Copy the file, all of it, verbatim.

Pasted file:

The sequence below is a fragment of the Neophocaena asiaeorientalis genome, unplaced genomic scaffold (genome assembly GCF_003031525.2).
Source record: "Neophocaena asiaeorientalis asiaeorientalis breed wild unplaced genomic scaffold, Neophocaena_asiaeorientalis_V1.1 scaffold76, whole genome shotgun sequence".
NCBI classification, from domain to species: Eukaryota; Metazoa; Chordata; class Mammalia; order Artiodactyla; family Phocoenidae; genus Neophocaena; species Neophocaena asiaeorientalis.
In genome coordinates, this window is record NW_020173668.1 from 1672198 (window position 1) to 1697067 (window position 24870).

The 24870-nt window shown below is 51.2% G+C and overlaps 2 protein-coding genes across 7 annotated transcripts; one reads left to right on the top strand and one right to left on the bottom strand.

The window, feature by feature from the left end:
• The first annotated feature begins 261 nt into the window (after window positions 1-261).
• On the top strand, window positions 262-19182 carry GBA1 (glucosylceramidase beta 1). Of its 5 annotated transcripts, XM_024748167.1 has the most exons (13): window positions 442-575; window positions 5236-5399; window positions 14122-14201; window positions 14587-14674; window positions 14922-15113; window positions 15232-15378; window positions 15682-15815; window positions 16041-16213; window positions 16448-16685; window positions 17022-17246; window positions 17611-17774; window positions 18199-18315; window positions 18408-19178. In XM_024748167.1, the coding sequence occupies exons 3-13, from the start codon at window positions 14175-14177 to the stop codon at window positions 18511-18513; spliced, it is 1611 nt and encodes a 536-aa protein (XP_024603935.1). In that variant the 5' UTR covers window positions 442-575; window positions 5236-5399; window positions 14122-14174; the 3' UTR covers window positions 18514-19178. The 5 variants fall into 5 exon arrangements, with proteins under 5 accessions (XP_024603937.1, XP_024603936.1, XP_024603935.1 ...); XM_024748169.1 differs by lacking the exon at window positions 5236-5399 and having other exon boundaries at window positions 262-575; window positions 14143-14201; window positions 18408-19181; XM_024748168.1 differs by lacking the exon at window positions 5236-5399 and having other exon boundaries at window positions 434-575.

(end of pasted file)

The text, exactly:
The sequence below is a fragment of the Neophocaena asiaeorientalis genome, unplaced genomic scaffold (genome assembly GCF_003031525.2).
Source record: "Neophocaena asiaeorientalis asiaeorientalis breed wild unplaced genomic scaffold, Neophocaena_asiaeorientalis_V1.1 scaffold76, whole genome shotgun sequence".
NCBI classification, from domain to species: Eukaryota; Metazoa; Chordata; class Mammalia; order Artiodactyla; family Phocoenidae; genus Neophocaena; species Neophocaena asiaeorientalis.
In genome coordinates, this window is record NW_020173668.1 from 1672198 (window position 1) to 1697067 (window position 24870).

The 24870-nt window shown below is 51.2% G+C and overlaps 2 protein-coding genes across 7 annotated transcripts; one reads left to right on the top strand and one right to left on the bottom strand.

The window, feature by feature from the left end:
• The first annotated feature begins 261 nt into the window (after window positions 1-261).
• On the top strand, window positions 262-19182 carry GBA1 (glucosylceramidase beta 1). Of its 5 annotated transcripts, XM_024748167.1 has the most exons (13): window positions 442-575; window positions 5236-5399; window positions 14122-14201; window positions 14587-14674; window positions 14922-15113; window positions 15232-15378; window positions 15682-15815; window positions 16041-16213; window positions 16448-16685; window positions 17022-17246; window positions 17611-17774; window positions 18199-18315; window positions 18408-19178. In XM_024748167.1, the coding sequence occupies exons 3-13, from the start codon at window positions 14175-14177 to the stop codon at window positions 18511-18513; spliced, it is 1611 nt and encodes a 536-aa protein (XP_024603935.1). In that variant the 5' UTR covers window positions 442-575; window positions 5236-5399; window positions 14122-14174; the 3' UTR covers window positions 18514-19178. The 5 variants fall into 5 exon arrangements, with proteins under 5 accessions (XP_024603937.1, XP_024603936.1, XP_024603935.1 ...); XM_024748169.1 differs by lacking the exon at window positions 5236-5399 and having other exon boundaries at window positions 262-575; window positions 14143-14201; window positions 18408-19181; XM_024748168.1 differs by lacking the exon at window positions 5236-5399 and having other exon boundaries at window positions 434-575.